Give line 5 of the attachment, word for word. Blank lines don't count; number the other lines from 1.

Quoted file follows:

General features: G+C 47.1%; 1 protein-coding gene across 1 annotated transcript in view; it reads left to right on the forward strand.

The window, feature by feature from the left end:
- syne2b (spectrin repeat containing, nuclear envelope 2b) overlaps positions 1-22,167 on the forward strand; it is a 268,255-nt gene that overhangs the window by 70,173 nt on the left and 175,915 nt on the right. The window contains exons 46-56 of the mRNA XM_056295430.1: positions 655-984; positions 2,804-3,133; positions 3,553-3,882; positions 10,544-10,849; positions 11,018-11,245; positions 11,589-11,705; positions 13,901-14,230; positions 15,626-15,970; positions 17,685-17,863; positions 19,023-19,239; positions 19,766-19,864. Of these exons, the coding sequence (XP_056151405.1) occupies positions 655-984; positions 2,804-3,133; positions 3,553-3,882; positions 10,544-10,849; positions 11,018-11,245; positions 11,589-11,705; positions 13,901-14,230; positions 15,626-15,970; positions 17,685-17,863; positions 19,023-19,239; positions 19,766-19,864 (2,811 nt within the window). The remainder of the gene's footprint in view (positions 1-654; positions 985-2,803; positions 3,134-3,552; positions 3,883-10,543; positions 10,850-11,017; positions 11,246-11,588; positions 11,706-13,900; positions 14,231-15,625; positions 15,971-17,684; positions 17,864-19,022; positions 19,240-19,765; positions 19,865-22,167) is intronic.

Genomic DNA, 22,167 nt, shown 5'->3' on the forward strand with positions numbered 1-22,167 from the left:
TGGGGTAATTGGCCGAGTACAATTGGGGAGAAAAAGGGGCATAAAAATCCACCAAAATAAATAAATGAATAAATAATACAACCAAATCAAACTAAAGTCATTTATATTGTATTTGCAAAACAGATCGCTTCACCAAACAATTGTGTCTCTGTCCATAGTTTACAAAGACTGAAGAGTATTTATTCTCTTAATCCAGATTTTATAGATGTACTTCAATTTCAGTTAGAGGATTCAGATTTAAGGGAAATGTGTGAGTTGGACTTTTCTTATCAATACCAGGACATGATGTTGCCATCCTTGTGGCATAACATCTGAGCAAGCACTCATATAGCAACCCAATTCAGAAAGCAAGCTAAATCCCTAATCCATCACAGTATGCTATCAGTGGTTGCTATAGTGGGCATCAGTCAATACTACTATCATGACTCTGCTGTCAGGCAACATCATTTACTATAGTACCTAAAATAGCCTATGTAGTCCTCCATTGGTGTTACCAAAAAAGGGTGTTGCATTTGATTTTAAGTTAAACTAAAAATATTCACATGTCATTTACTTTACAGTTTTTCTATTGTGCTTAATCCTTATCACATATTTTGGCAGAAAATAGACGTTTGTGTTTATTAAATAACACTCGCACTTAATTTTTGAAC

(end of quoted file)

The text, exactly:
TGGGGTAATTGGCCGAGTACAATTGGGGAGAAAAAGGGGCATAAAAATCCACCAAAATAAATAAATGAATAAATAATACAACCAAATCAAACTAAAGTCATTTATATTGTATTTGCAAAACAGATCGCTTCACCAAACAATTGTGTCTCTGTCCATAGTTTACAAAGACTGAAGAGTATTTATTCTCTTAATCCAGATTTTATAGATGTACTTCAATTTCAGTTAGAGGATTCAGATTTAAGGGAAATGTGTGAGTTGGACTTTTCTTATCAATACCAGGACATGATGTTGCCATCCTTGTGGCATAACATCTGAGCAAGCACTCATATAGCAACCCAATTCAGAAAGCAAGCTAAATCCCTAATCCATCACAGTATGCTATCAGTGGTTGCTATAGTGGGCATCAGTCAATACTACTATCATGACTCTGCTGTCAGGCAACATCATTTACTATAGTACCTAAAATAGCCTATGTAGTCCTCCATTGGTGTTACCAAAAAAGGGTGTTGCATTTGATTTTAAGTTAAACTAAAAATATTCACATGTCATTTACTTTACAGTTTTTCTATTGTGCTTAATCCTTATCACATATTTTGGCAGAAAATAGACGTTTGTGTTTATTAAATAACACTCGCACTTAATTTTTGAAC